Support The Moscow Times!

Kiriyenko: Japan Is Exaggerating Crisis

SANYA, China — Japanese authorities may be exaggerating the scope of the country's nuclear disaster to reduce the liabilities of insurance companies, Russia's nuclear chief said Wednesday.

Japanese officials on Tuesday upgraded the severity of the emergency at the tsunami-damaged Fukushima Daiichi plant to a 7, putting it on par with the 1986 Chernobyl nuclear disaster, the world's worst.

"It is hard for me to assess why the Japanese colleagues have taken this decision. I suspect, this is more of a financial issue, than a nuclear one," Sergei Kiriyenko said on the sidelines of a meeting of major developing economies in southern China.

"I guess that maybe it could be linked to the definition of force majeure with regard to insurance. I would pay attention to that. It is a bit strange," Kiriyenko said without further elaboration.

Japan, which initially ranked the crippled plant at a 4, said it had taken time to measure radiation from the plant after it was smashed by March 11's massive quake and tsunami.

Officials were quick to add that increasing the rating to the highest level on a globally recognized scale did not mean the situation had suddenly become more critical.

According to the International Atomic Energy Agency, a Level 7 incident means a major release of radiation with a widespread health and environmental impact, while a Level 5 is a limited release of radioactive material, with several deaths.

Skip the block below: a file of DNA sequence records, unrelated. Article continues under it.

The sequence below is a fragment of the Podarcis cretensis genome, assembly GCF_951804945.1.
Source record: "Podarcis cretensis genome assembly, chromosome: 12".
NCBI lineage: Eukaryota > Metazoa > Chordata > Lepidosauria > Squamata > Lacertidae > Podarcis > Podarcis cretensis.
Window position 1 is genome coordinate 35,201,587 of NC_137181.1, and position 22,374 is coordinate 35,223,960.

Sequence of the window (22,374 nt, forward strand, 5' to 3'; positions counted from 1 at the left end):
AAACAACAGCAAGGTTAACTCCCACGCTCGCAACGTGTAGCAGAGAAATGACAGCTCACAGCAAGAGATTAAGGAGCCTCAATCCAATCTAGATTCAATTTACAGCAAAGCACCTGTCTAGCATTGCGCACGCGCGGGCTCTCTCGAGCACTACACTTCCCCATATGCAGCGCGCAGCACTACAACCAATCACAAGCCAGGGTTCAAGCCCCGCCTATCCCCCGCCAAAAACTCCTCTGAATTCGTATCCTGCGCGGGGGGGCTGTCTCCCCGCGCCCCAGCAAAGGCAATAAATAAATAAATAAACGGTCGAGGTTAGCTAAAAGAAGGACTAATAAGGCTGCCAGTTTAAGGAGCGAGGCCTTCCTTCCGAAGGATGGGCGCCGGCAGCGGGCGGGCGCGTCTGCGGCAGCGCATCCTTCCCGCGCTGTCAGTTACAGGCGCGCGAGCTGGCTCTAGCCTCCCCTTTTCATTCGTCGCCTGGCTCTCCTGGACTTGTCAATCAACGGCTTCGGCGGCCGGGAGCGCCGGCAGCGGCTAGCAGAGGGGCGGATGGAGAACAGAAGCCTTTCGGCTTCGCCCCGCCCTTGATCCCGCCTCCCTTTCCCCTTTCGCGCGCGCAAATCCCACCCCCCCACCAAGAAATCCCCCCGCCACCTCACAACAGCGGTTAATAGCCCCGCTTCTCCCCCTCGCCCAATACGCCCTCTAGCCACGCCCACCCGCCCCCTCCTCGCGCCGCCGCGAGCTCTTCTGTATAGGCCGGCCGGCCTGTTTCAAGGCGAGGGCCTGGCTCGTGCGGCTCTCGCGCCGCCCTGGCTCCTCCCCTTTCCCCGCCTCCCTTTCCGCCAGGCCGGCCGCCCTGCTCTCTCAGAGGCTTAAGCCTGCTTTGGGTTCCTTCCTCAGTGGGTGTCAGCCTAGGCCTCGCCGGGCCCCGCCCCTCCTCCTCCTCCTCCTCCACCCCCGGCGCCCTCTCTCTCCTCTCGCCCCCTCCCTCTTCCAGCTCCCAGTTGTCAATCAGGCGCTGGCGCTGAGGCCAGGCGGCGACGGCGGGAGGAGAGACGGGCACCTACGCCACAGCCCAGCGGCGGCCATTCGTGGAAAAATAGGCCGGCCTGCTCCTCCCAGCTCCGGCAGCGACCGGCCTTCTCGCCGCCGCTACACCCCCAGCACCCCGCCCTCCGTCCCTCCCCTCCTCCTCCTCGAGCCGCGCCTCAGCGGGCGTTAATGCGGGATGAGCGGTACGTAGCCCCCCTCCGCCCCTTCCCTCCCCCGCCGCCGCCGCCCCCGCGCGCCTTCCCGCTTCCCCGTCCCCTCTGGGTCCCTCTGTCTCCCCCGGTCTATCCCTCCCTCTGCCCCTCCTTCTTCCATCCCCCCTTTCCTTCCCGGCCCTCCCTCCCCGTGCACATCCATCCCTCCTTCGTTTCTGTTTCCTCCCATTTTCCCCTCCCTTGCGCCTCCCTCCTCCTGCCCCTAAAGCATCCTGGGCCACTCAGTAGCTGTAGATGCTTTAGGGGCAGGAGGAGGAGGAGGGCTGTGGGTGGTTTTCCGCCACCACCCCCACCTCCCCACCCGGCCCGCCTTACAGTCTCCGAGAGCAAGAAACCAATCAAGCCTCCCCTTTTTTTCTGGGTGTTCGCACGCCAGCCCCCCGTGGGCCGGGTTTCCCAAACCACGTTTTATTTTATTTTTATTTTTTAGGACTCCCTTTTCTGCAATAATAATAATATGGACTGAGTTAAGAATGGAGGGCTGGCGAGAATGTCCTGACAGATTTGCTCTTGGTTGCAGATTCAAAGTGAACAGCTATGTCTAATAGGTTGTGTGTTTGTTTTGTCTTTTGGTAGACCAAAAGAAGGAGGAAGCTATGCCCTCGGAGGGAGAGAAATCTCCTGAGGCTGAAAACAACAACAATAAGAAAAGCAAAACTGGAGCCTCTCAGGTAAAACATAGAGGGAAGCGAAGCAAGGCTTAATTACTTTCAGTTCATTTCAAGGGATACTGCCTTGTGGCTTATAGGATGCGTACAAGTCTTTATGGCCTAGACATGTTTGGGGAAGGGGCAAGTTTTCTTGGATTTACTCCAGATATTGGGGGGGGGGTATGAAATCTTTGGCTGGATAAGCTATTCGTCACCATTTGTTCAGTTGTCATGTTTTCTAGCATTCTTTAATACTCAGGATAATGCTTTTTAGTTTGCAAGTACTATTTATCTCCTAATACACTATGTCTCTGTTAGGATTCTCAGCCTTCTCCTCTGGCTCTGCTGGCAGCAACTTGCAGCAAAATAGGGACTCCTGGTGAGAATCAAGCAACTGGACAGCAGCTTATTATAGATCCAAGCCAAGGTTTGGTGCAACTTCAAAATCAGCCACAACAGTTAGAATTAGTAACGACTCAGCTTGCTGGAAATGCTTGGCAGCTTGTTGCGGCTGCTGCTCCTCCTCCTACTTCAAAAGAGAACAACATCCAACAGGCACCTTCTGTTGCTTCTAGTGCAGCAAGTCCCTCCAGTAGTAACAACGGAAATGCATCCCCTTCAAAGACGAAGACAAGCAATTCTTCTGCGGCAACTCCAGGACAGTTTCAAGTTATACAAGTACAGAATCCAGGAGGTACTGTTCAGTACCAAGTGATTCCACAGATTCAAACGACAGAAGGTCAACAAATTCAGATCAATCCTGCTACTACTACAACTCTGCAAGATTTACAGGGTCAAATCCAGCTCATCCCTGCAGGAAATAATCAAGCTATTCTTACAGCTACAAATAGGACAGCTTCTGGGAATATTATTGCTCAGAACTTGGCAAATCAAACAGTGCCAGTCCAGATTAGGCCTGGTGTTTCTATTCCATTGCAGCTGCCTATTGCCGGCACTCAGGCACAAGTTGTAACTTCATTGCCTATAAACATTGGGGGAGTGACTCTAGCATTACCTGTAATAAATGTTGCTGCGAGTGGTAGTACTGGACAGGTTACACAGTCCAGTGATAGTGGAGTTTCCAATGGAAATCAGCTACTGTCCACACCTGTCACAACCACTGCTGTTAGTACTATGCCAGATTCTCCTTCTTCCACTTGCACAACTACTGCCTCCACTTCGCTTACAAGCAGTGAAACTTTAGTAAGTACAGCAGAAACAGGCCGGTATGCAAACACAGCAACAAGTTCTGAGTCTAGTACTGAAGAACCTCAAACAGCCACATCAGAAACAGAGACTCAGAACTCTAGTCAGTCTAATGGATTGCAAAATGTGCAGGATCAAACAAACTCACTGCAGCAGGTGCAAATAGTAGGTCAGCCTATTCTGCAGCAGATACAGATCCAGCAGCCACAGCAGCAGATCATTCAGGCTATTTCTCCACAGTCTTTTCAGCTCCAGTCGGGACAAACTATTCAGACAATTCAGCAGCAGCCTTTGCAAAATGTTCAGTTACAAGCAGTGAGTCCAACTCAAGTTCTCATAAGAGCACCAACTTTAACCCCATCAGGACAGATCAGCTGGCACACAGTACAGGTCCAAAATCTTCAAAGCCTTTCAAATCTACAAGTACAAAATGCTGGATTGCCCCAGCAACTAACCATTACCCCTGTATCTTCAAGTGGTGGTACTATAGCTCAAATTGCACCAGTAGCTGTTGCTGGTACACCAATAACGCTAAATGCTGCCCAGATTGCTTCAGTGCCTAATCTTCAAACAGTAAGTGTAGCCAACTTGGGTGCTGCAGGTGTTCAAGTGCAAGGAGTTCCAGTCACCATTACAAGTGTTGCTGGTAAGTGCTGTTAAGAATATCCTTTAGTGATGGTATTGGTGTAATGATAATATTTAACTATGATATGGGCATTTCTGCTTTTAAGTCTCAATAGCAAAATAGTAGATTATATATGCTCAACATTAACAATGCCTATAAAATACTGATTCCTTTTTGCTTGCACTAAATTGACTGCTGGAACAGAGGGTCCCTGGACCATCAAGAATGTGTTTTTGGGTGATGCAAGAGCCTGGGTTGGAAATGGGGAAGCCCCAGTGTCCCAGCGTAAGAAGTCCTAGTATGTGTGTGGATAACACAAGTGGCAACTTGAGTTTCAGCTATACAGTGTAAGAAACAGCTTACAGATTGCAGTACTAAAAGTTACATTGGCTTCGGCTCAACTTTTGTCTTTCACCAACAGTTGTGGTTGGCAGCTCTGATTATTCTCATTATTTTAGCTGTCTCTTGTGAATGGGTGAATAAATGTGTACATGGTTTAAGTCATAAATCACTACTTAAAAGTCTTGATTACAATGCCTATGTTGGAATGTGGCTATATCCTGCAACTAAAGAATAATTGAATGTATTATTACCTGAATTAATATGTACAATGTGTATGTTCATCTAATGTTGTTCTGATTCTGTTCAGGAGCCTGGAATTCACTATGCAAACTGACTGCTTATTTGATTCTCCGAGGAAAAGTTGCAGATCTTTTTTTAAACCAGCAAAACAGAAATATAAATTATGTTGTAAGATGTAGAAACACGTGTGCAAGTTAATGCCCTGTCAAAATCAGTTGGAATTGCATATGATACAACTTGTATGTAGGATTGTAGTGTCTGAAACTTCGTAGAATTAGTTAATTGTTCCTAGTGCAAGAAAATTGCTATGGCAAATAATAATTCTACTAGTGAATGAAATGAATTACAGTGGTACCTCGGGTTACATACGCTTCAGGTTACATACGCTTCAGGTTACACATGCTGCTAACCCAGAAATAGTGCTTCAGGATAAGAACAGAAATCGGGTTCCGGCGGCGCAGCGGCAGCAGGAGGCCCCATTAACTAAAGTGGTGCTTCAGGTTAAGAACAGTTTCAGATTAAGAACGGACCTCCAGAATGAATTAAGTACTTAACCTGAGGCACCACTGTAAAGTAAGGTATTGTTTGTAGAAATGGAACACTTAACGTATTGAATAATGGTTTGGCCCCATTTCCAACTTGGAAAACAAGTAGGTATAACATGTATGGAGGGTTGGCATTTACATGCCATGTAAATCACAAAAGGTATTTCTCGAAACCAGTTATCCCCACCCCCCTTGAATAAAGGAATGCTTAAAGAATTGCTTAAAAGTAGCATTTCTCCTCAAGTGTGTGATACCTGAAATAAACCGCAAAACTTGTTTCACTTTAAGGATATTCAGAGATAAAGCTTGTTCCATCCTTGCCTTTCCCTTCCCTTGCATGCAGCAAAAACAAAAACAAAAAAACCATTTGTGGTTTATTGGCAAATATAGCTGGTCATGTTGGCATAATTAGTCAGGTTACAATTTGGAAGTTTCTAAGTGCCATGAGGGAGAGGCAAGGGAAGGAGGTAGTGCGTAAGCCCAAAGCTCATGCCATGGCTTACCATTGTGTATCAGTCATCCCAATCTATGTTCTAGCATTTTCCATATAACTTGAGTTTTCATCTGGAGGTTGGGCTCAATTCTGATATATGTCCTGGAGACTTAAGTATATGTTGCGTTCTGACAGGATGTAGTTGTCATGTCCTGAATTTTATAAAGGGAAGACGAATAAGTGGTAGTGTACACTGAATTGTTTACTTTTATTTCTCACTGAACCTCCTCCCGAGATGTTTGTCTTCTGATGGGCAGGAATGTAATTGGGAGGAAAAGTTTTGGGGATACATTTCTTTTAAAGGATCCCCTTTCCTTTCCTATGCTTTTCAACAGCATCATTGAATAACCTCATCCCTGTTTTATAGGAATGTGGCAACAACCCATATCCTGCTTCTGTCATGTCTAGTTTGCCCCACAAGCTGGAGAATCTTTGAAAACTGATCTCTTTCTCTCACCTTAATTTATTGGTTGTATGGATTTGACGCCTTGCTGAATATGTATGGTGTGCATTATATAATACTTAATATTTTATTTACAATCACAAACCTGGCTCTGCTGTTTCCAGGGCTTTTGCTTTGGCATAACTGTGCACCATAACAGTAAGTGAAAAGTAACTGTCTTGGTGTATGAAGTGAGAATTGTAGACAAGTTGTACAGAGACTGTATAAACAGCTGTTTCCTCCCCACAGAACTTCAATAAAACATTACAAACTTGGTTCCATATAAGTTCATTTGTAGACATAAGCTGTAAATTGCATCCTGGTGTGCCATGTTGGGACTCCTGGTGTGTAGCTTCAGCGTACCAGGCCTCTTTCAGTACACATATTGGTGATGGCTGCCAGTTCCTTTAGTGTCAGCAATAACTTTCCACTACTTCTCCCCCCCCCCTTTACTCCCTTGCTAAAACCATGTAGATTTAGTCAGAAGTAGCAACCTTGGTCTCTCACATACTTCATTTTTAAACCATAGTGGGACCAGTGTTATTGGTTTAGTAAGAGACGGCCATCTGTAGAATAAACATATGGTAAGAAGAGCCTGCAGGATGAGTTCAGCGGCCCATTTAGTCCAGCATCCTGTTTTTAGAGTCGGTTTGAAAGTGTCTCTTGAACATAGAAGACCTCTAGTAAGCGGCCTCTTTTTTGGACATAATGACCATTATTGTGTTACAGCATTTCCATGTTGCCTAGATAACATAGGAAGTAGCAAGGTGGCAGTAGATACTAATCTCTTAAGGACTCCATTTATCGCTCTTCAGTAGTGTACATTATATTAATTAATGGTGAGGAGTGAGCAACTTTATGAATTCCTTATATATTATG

No radiation-linked deaths have been reported since the earthquake and tsunami crippled the plant.

Several experts have agreed that Japan's new rating exaggerated the severity of the crisis and did not compare with Chernobyl, which blew the roof off a reactor and sent large amounts of radiation across Europe.

Kiriyenko said the damaged plant should have initially been ranked at a 5 or 6, a level he said still matched the severity of the leaking radiation given the current low risk of a blast.

"Our estimates showed that the level was between 5 and 6. Today it doesn't reach the 6th level," he said.

… we have a small favor to ask. As you may have heard, The Moscow Times, an independent news source for over 30 years, has been unjustly branded as a "foreign agent" by the Russian government. This blatant attempt to silence our voice is a direct assault on the integrity of journalism and the values we hold dear.

We, the journalists of The Moscow Times, refuse to be silenced. Our commitment to providing accurate and unbiased reporting on Russia remains unshaken. But we need your help to continue our critical mission.

Your support, no matter how small, makes a world of difference. If you can, please support us monthly starting from just $2. It's quick to set up, and you can be confident that you're making a significant impact every month by supporting open, independent journalism. Thank you.

paiment methods
Not ready to support today?
Remind me later.

Read more